In a world where touchscreens have become the norm for car interfaces, some automakers are bucking the trend and returning to tactile controls. Hyundai is one such company that has decided to embrace physical buttons.
This potential resurgence of knobs and buttons is not just a nostalgic throwback, but a practical response to the limitations of touchscreens within the context of driving.
A recent study by vibilagare.se , which I wrote about in an article titled To the surprise of no one, physical buttons outperform touchscreens, indicates that relying solely on touchscreen controls for basic functions generally leads to a subpar user experience — and at worst, dangerous.
Buttons: simple, effective, timeless.
According to a recent article on The Drive, Hyundai’s decision to embrace physical buttons over touchscreens is rooted in creating a safer and more intuitive driving experience.
The company’s Chief Designer, Luc Donckerwolke, stated that the decision was based on feedback from customers who found touchscreens distracting and difficult to use while driving.
Hyundai has implemented a new design philosophy that prioritises physical buttons for frequently used functions such as climate control and audio.
This approach has several advantages over touchscreens. First, physical buttons provide tactile feedback, which allows drivers to operate them without taking their eyes off the road.
This is especially important for functions that require frequent adjustments, such as temperature control. Additionally, physical buttons are easier to locate by touch alone, reducing the time drivers spend looking for the proper control.
By embracing physical buttons in their car interfaces, Hyundai is demonstrating a commitment to user-centred design that prioritises safety and ease of use.
What does the science say?
Several studies have shown that physical buttons outperform touchscreens in most driving situations.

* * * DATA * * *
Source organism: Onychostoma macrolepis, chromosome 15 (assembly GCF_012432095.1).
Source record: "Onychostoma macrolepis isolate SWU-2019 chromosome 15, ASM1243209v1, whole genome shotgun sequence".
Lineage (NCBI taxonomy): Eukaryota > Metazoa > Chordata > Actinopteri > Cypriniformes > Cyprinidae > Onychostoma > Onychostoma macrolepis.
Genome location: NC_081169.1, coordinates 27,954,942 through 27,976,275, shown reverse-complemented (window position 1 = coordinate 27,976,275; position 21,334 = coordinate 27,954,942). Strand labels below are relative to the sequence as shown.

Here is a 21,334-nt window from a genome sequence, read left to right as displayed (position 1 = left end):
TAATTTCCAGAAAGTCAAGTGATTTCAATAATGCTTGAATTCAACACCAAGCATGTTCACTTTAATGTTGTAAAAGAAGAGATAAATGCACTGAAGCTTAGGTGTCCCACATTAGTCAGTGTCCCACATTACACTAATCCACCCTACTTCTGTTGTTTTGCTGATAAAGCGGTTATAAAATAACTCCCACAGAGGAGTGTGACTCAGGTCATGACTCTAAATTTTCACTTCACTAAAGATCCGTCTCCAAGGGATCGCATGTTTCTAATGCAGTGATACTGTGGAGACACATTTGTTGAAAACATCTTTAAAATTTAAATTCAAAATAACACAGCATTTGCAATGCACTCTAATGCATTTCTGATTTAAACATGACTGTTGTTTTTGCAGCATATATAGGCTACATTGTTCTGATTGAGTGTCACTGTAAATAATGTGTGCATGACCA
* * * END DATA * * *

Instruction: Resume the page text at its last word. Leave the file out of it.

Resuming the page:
One study by the AAA Foundation for Traffic Safety found that touchscreens can be more distracting and time-consuming to use than physical controls.
The study found that drivers took an average of 4.6 seconds to complete a touchscreen task, compared to 1.4 seconds for a physical button task.
This delay can have serious safety implications, as even a brief moment of distraction can lead to an accident.
Another study by researchers at the University of Utah found that drivers who use touchscreens are more likely to make errors than those who use physical controls.
The study found that drivers who use touchscreens take their eyes off the road for longer periods and are more likely to miss important visual cues while driving.
These findings are consistent with Hyundai’s decision to embrace physical buttons over touchscreens in their latest designs.
By prioritising physical controls, Hyundai is taking a user-centred approach that puts safety first.
Fitts’s Law is a UX principle that supports the idea that physical buttons outperform touchscreens in most driving situations.
Fitts’s Law states that the time required to move to a target depends on the distance to the target and the size of the target.
In the context of car interfaces, physical buttons provide larger targets that are easier to locate by touch alone, reducing the time drivers spend looking for the right control.
This principle has been applied in the design of physical controls in cars for many years, and it is a key reason why physical buttons are often preferred over touchscreens.
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In contrast, touchscreens require users to locate and press smaller targets, which can be more difficult and time-consuming, especially in a driving context where attention and focus are key.
While touchscreens can provide a sleek and modern look, they can also be less intuitive and more distracting to use than physical buttons.
This is why many automakers are returning to tactile controls, providing a safer and more user-friendly driving experience.
The resurgence of physical buttons in car interface design represents a shift towards a more user-centred approach that prioritises safety and ease of use.
Automakers like Hyundai recognise the limitations of touchscreens in the context of driving and are responding by implementing physical controls that provide tactile feedback and larger targets that are easier to locate by touch alone.
This is supported by studies that have shown that physical buttons outperform touchscreens in most driving situations, and by UX principles like Fitts’s Law, which highlight the importance of target size and distance in user interface design.
While touchscreens may have their place in certain contexts, it is clear that they are not always the best solution for car interfaces.
As technology continues to evolve and become more integrated into our lives, designers need to prioritise user needs and preferences over trends or novelty.
By embracing physical buttons in their car interfaces, automakers like Hyundai are setting a new standard for a user-centred design that prioritises safety, ease of use, and the overall driving experience.